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On This Day (26 March 1887): Sunderland AFC – good hosts and the pride of Durham!

Glory days! Silverware on the mantlepiece as a simmering grudge gets put to bed 136 years ago today…

The trophy takes centre stage once again, this time after Sunderland ‘A’ won it in 1904

It has been announced that the final of the 2022-23 Durham Frank Pattison Challenge Cup between Hebburn Town and Spennymoor Town will be held at the Stadium of Light in early May. It is a competition that Sunderland have a strong record in themselves going back over a century, but whilst hosting the showpiece game now is seen as a nice way to recognise grassroots football in the area, relations with the Durham FA were once very strained.

There was a time when the club wanted little to do with the trophy, but after entering the cup again following a self-imposed exile, they won it for a second time on this day in 1887. To make the moment even sweeter victory came against Darlington – the very team with which a bitter rivalry had formed and caused Sunderland’s withdrawal in the first place.

The issues started in 1884 when the Lads won the inaugural tournament, but only after the final had been replayed on appeal. The first game had been staged at Monkwearmouth Old Cricket Ground, soon to be known by its more familiar name of Newcastle Road, and whilst Sunderland later made it their home, at this stage it was being hired out and was classed as a neutral venue – only Darlington didn’t see it that way and claimed that the referee and players were intimidated by some of those in attendance.

The recriminations rolled onto the following season when the two clubs reached the final again, which this time was played in Darlington. Whilst Sunderland didn’t seem too troubled by the partisan crowd though, they were deeply unhappy at the officiating and so made their own formal complaints which, when rejected, prompted them not to enter the competition in 1885-86 by way of protest (although some players did guest for other sides).

The early days, as shown in Sunderland AFC: The Absolute Record

Given the amount of bad blood it was almost inevitable that once Sunderland were back they would meet with the Quakers once more for what was to be a keenly awaited end to the trilogy –intriguingly staged back at Newcastle Road where Sunderland had become permanent tenants. The Daily Echo and Shipping Gazette reported that the starting XI was announced by the club’s committee on the Thursday before the game, and whilst a certain James Allen was unavailable through injury a strong team was still named.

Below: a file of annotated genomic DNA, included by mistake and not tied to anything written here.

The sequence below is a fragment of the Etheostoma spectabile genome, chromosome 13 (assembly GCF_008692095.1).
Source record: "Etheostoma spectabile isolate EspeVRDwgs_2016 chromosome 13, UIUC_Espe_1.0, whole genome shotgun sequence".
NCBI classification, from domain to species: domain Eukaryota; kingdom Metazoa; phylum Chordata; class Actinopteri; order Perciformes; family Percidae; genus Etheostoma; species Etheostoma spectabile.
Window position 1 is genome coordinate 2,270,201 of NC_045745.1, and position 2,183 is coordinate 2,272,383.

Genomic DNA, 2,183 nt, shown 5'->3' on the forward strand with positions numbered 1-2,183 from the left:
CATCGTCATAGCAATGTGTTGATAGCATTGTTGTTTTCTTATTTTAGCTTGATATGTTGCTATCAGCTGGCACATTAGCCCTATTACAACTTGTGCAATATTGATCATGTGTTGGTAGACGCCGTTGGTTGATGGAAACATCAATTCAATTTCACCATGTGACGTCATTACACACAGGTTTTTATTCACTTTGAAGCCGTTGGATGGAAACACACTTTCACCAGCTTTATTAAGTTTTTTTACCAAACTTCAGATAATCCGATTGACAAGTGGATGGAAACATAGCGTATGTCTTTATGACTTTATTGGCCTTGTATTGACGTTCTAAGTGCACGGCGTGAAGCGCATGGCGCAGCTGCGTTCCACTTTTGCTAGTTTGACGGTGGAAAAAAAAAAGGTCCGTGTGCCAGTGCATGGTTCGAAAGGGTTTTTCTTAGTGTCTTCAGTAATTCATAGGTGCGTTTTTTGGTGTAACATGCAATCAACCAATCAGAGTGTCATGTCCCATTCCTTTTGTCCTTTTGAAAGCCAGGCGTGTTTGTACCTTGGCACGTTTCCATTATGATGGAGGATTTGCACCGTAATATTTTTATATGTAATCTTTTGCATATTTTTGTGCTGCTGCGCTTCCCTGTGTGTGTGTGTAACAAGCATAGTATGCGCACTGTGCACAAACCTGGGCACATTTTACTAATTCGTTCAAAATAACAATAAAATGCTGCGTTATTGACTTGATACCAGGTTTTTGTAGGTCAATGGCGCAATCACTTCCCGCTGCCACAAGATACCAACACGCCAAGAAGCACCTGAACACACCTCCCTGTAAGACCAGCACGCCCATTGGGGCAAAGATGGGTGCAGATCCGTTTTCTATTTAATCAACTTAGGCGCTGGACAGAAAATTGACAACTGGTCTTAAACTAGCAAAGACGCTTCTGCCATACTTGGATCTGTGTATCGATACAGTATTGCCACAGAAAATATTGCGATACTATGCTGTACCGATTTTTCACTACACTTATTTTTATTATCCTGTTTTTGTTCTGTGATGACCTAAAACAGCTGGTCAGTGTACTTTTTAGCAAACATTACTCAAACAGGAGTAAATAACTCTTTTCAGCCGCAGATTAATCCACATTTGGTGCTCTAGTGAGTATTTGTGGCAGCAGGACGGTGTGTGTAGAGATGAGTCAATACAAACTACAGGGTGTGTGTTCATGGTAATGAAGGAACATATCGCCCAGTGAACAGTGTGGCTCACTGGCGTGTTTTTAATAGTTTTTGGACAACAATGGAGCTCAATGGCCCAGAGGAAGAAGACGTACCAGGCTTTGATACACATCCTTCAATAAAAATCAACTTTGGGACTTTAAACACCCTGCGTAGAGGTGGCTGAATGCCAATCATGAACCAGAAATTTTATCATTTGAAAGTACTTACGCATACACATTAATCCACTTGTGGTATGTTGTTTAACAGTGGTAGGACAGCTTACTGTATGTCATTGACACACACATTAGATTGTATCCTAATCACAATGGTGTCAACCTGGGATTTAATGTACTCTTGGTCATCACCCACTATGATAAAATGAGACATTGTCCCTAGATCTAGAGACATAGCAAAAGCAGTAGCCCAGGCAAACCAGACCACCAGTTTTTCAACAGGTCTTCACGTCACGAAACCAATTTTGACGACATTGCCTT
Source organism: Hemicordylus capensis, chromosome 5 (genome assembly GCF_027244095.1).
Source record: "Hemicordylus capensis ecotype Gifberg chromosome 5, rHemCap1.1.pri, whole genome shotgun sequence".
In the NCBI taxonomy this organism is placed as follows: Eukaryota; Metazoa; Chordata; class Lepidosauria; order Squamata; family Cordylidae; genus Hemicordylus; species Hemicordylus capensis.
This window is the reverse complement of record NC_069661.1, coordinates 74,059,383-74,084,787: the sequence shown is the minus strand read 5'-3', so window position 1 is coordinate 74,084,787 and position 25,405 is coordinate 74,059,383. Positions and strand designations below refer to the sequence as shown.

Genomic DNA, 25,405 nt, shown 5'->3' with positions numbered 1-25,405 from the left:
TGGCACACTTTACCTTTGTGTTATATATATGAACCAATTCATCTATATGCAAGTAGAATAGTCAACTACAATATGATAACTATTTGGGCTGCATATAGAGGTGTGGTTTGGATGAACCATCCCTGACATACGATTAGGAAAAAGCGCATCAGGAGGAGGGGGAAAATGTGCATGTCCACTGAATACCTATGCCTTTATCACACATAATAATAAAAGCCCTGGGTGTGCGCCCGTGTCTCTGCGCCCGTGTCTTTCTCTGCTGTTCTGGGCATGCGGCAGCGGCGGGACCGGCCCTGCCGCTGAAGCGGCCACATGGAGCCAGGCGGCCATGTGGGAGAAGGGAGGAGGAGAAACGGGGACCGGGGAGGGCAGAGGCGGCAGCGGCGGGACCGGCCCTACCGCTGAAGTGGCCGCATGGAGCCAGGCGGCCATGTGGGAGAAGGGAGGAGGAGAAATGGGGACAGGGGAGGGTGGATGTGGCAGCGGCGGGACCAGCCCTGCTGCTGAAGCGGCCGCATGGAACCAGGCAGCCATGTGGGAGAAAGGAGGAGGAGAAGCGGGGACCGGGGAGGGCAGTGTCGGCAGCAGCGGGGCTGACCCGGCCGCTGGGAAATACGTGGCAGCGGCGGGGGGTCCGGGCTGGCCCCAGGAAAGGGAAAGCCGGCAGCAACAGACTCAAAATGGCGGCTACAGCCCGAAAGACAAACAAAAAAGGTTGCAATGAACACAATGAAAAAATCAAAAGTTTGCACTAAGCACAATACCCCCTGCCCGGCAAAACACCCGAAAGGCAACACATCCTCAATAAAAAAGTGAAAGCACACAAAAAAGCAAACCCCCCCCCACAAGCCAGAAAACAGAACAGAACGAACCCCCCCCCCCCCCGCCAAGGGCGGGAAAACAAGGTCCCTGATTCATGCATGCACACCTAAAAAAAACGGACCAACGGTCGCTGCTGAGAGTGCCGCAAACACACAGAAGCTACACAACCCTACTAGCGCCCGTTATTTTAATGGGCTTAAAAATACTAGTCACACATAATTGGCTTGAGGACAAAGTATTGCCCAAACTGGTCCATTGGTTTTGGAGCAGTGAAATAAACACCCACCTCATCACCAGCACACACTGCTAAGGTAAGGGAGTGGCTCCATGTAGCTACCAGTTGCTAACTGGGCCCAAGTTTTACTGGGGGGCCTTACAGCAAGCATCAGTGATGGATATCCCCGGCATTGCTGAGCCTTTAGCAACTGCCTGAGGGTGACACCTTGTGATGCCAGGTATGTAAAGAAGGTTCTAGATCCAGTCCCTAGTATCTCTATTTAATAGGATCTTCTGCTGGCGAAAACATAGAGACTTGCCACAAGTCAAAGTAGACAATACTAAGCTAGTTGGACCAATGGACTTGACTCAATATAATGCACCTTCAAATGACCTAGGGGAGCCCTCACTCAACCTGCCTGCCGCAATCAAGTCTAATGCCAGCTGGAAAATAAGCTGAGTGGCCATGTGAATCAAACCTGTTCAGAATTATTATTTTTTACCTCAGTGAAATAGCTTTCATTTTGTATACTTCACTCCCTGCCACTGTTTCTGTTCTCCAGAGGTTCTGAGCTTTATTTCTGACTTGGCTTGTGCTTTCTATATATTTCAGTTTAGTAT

This was a big day for the town’s sports fans, with another high profile fixture taking place at Barnes Field on Chester Road as Humbledon took on Hartlepool Rangers in the semi-final of the County Rugby Cup. After witnessing the home side inflicting a first defeat of the campaign on Rangers several spectators dashed over to catch the remainder of the football – swelling an already bumper gate and finding Sunderland were already ahead in a tight contest.

Arnold Davison had scored what would prove to be the winner, forcing the ball in after what was appropriately enough described in the Echo’s match report as a ‘scrimmage’ following good work down the right from Peter Rooney. Unsurprisingly perhaps, the goal was initially disputed on the pitch, but referee W.J. Bastard no less of Middlesbrough was adamant that it should stand and by full time a more cordial mood had thankfully emerged. Mayoress Mrs Richardson presented the trophy to captain Jim McMillan, who was joined by both sides in thanking her, before they all retired to the Royal Hotel on North Bridge Street for a “substantial meat tea”.

Chaired by the president of the club Mr R. Thompson Jnr., the dinner was well received – the bill presumably being met from very tidy gate receipts of £82, 1s and 8 12 d.

Saturday 26 March 1887

Durham Challenge Cup final

Sunderland 1 (Davison 20)

Darlington 0

Sunderland: Kirtley; Wilkinson, Elliott; McMillan, Smart, Dale; Rooney, Smith, Erskine, Davison, Lord.

Newcastle Road, attendance c. 6,000


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